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I See You
Review by Rich Cline |
dir Adam Randall
scr Devon Graye
prd Matt Waldeck
with Helen Hunt, Jon Tenney, Judah Lewis, Owen Teague, Libe Barer, Gregory Alan Williams, Sam Trammell, Erika Alexander, Allison King, Jennifer Grace, Nicole Forester, Riley Caya
release UK Jun.19 eiff,
With an attention-grabbing opening sequence and a powerfully foreboding tone, this ambitiously made dramatic thriller drags the audience inexorably toward something that's clearly going to be terrifying. It's a fascinating mix of bleak drama with hints of ghostly horror, and it's made even more effective by the understated performances of the cast. There's a sense that perhaps there are too many surprises along the way, but the film never loosens its murderous grip.
In small-town Ohio, Jackie (Hunt) worries about her angry teen son Connor (Lewis), who's getting into fights at school. She's also popping pills to avoid her guilt over cheating on her husband Greg (Tenney), a detective looking into the disappearance of two local boys with his partner Spitz (Williams). This seems to be connected to a 15-year-old closed case involving a paedophile. But nasty events much closer to home leave this family unable to catch its breath, as someone or something attacks them in ways that make them feel like they're losing their minds.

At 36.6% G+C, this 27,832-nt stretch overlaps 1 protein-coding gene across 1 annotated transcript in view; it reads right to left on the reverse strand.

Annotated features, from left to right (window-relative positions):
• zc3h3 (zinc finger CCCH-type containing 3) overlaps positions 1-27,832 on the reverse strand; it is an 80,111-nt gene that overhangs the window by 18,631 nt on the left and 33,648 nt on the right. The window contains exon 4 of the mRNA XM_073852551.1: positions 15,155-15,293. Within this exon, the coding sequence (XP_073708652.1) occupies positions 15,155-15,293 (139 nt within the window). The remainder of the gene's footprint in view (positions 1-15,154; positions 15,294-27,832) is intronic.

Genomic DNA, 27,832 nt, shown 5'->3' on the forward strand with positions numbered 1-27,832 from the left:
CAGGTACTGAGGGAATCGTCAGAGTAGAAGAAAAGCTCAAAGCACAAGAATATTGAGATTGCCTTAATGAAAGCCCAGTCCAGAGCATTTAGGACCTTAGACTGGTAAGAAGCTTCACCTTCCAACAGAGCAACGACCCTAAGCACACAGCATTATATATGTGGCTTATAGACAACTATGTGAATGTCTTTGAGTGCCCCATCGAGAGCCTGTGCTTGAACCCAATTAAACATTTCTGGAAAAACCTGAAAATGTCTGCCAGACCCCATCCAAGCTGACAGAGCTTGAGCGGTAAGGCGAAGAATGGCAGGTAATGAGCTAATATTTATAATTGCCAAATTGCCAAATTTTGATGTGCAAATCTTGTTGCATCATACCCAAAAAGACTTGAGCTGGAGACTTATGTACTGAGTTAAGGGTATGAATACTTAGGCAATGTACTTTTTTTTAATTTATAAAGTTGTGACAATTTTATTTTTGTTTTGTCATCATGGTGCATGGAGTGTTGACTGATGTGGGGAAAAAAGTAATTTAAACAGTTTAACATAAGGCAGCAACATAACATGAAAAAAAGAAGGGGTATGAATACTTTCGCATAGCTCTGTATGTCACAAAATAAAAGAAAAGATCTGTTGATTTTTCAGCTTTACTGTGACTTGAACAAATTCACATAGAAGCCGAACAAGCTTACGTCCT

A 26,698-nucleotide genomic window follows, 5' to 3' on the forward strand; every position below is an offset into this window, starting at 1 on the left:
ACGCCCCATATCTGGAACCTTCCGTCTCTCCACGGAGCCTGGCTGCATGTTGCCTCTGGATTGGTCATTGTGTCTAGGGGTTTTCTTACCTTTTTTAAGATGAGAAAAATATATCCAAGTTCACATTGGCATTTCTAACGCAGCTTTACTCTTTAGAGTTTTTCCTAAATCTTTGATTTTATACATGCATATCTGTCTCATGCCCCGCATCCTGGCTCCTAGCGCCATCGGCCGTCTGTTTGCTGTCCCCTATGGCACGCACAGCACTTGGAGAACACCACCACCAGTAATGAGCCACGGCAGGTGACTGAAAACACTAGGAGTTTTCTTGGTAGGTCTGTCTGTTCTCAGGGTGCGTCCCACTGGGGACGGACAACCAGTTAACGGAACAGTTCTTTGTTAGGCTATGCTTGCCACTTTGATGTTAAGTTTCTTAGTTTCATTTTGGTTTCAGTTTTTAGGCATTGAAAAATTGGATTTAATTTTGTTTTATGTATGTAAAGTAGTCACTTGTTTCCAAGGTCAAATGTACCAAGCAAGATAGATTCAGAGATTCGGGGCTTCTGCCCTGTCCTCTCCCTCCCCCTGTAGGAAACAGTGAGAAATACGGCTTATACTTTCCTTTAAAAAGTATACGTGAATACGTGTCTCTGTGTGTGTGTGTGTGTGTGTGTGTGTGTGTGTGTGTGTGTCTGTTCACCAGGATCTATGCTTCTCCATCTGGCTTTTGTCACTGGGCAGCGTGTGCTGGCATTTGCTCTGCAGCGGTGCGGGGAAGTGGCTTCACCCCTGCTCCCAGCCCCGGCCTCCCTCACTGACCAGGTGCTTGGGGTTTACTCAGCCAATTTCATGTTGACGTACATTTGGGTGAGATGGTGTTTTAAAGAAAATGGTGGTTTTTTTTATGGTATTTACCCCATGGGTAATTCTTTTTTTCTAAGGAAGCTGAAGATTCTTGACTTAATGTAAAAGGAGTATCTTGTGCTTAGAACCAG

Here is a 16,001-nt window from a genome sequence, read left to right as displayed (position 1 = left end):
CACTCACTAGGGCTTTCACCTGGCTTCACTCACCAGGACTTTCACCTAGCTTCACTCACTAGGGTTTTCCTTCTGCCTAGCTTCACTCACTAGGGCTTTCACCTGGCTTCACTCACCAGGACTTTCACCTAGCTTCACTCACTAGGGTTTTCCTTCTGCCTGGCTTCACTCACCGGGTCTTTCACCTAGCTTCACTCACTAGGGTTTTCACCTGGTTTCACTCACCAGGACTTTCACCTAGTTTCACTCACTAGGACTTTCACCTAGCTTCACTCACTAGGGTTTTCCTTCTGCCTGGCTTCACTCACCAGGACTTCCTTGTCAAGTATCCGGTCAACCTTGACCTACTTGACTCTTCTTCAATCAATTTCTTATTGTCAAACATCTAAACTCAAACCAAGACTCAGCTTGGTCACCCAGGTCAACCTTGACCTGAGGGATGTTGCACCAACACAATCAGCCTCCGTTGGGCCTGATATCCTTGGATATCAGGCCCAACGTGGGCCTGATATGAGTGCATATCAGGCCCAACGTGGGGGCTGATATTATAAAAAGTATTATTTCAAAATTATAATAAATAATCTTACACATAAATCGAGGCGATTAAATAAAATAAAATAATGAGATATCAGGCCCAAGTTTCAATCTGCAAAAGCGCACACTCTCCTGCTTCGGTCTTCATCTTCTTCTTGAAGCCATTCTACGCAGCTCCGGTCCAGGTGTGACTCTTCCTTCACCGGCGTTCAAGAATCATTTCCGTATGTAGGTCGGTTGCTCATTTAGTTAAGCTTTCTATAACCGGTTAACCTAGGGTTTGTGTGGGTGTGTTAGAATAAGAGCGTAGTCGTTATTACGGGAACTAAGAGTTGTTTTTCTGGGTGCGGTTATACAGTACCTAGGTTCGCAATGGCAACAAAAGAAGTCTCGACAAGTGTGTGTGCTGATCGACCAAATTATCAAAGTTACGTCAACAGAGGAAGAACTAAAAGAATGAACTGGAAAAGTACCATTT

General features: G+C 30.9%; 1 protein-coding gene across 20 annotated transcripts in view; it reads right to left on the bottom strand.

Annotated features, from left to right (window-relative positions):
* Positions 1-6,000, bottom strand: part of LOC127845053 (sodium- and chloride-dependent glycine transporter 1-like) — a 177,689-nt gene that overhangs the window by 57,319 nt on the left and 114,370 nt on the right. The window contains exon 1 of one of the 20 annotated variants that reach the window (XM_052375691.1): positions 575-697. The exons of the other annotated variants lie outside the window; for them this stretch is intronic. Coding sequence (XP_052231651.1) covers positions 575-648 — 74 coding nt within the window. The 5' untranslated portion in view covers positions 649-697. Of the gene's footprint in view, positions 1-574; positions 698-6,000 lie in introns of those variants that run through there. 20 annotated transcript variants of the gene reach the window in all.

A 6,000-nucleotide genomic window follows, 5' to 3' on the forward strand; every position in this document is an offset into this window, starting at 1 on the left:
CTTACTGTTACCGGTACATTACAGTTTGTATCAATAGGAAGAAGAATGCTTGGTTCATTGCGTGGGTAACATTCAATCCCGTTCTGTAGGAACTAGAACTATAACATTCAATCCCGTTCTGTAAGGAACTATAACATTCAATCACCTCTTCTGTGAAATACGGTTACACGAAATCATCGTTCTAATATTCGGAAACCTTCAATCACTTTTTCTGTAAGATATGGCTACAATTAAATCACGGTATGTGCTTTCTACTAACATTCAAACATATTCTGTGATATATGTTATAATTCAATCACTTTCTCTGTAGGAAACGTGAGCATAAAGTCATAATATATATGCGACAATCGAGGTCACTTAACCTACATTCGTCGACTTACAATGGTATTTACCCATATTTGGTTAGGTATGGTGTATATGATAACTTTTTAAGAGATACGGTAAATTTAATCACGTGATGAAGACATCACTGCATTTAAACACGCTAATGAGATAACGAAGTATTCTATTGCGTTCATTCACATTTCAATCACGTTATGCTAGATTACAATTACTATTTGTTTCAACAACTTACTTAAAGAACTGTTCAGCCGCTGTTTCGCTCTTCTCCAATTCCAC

The film is intricately written and directed to build intrigue, dropping inexplicable events into the narrative that build quickly in frequency, freaking out both the characters and the audience. Missing cutlery, an escaped hamster, pictures vanishing from frames: these kinds of disorienting things only add to the strained relationship between Jackie and Greg. There's also a creepy ceramic mask under Connor's bed. And what follows is both unnerving and sometimes downright shocking, as plot elements begin to converge in clever ways.
Performances are dark and subtle. Hunt delivers a nicely dazed performance as the doped-up housewife struggling to deal with both her own actions and the scary things that are happening around her. Tenney and Lewis are also terrific as her husband and son, each dealing with a specific mash-up of anger and fear. All three have a stunned quality, worn out after past emotional issues. So they're hardly able to confront these new ones. The hitch is that these may not be new problems.
About halfway in, there's a revelation involving two documentary-making teens (Teague and Barer) that shifts the nature of the film without lightening the tone at all. Director Randall and writer Graye continue to add alarming touches, pushing the story in unpredictable directions while adding some thrilling twists to the narrative. Some of this feels a bit contrived, especially as the body count increases, but each chilling turn of events makes the film both more involving and hauntingly nightmarish.
R E A D E R R E V I E W SStill waiting for your comments ... don't be shy.
© 2019 by Rich Cline, Shadows on the Wall
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